2. Remove Rancher Load Balancer when corresponding Ingress gets removed
  3. Manage Rancher Load Balancer based on changes in the Ingress
    resource:
  • Add/Remove/Update Rancher LB host name routing rules when Kubernetes
    Ingress changes
  • Add/Remove backends when newKubernetes Services get defined/removed
    in Kubernetes Ingress
  • Add/Remove backend servers when Kubernetes Services’ endpoints get
    changed
  1. Retrieve Public Endpoint set on Rancher Load Balancer, and pass it
    back to controller.
  • The controller would make an update call to Kubernetes Ingress
    to update it with the end point returned by the provider:

Screen Shot 2016-05-13 at 11.27.47
AM The provider would
constantly monitor Rancher Load Balancer, and in case the LB instance
dies and gets recreated on another host by Rancher HA, the Kubernetes
Ingress endpoint will get updated with the new IP address.

LB Public Endpoint and Backend Services’ Endpoints

I’ve used these terms quite a lot in the previous paragraphs, but need
to elaborate on them a bit more. What is a LB public endpoint? It’s an
IP address by which your LB can being accessed. In the context of this
blog, it is the IP address of the Host where the Rancher LB container is
deployed. However, it can also be multiple IP addresses if your LB is
scaled cross multiple hosts. Public endpoints get translated to the
Kubernetes Ingress Address field as shown below. Screen Shot
2016-05-13 at 1.25.57
PM
But, what acts as the real backend Kubernetes service endpoint which
is the backend IP address where LB is supposed to forward traffic to? Is
it the address of the host where the service is deployed? Or is it a
private IP address of the service’s container? The answer is that
it depends on the Load Balancer implementation. If your Ingress
controller uses an external LB provider (like for example GCE
ingress-controller
does),
it would be the IP address of the host, and your backend Kubernetes
service has to have ”type=NodePort“. But, if your LB provider is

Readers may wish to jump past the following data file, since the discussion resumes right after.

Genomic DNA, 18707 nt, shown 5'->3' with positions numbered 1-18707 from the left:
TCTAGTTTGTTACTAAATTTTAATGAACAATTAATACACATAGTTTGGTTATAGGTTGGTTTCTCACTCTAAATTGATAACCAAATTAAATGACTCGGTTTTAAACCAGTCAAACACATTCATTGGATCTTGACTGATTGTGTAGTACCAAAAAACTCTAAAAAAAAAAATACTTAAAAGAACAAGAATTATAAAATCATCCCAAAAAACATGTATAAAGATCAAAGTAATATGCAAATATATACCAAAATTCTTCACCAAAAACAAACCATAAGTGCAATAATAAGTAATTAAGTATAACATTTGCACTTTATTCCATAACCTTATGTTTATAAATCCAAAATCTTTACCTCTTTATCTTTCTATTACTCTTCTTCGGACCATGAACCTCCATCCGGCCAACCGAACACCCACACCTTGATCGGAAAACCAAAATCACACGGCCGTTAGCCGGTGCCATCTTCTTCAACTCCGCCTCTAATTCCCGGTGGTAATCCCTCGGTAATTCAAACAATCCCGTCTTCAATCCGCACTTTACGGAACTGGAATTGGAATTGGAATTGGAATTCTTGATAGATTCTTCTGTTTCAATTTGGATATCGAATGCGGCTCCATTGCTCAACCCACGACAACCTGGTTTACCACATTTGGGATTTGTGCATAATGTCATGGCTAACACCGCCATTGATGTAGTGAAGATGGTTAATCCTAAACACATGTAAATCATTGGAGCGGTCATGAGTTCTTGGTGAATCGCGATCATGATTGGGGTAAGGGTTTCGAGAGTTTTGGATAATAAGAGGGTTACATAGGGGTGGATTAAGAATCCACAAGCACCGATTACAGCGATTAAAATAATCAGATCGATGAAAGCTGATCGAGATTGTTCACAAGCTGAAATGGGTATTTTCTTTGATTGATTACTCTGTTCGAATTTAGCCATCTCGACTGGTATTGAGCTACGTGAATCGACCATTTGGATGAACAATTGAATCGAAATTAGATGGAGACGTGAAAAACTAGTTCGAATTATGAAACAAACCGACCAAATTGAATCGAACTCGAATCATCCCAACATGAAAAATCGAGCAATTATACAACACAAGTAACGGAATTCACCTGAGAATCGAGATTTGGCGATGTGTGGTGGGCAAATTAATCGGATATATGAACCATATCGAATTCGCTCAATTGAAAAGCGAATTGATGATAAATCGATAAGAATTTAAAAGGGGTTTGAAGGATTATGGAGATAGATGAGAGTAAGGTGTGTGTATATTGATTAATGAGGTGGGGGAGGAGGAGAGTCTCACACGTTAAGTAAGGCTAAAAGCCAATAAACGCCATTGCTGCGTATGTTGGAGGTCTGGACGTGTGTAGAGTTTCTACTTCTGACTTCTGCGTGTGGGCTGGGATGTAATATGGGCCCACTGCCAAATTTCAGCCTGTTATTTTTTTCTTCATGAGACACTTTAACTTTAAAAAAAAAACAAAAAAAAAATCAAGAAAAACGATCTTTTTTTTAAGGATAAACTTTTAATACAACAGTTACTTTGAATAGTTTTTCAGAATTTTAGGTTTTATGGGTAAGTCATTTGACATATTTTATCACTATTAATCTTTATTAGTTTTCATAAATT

deployed in the Kubernetes cluster (like Nginx
ingress-controller
or Rancher
ingress-controller
), it
can be either the service clusterIP, or the set services’ Pod IPs.
Rancher Load Balancer balances between Kubernetes Services podIPs.

Pluggable Load Balancer Provider Model

The controller has no knowledge about provider implementation. All
communications are done using Load Balancer Config, which is pretty
generic. I’ve chosen to use this model, as it makes it easy to re-use
the code base through:

  • Re-use of the controller code by choosing a provider of your choice
  • Re-use of the provider code by choosing a controller of your choice.

Provider and controller get defined as arguments passed to the
application entry point. Kubernetes is the default LB controller. The
Rancher Load Balancer is the default LB provider.

Future Release Implementation

We’ve just released the first version of the Rancher
ingress-controller. We are planning to continue actively contributing
into it. Features to cover in the next release include:

  • Horizontal scaling of the Rancher LB by defining scale in the
    Kubernetes Ingress metadata
  • Non-standard http public port support. Today, we support default
    port 80, but also want the user to be able to decide which public
    port to use.
  • TLS support

Kubernetes ingress
doc
– here you can read
more on the Kubernetes Ingress Resource. rancherKubernetes ingress
controllers contrib github
repo

– very helpful for developers who want to contribute to Kubernetes, and
want to know best practices and common solutions. Rancher ingress
controller github repo

Rancher ingress controller github repo. Rancher Ingress Controller
Documentation

AvatarAlena
Prokharchyk If you have any questions or feedback, please contact me on
twitter: @lemonjet https://github.com/alena1108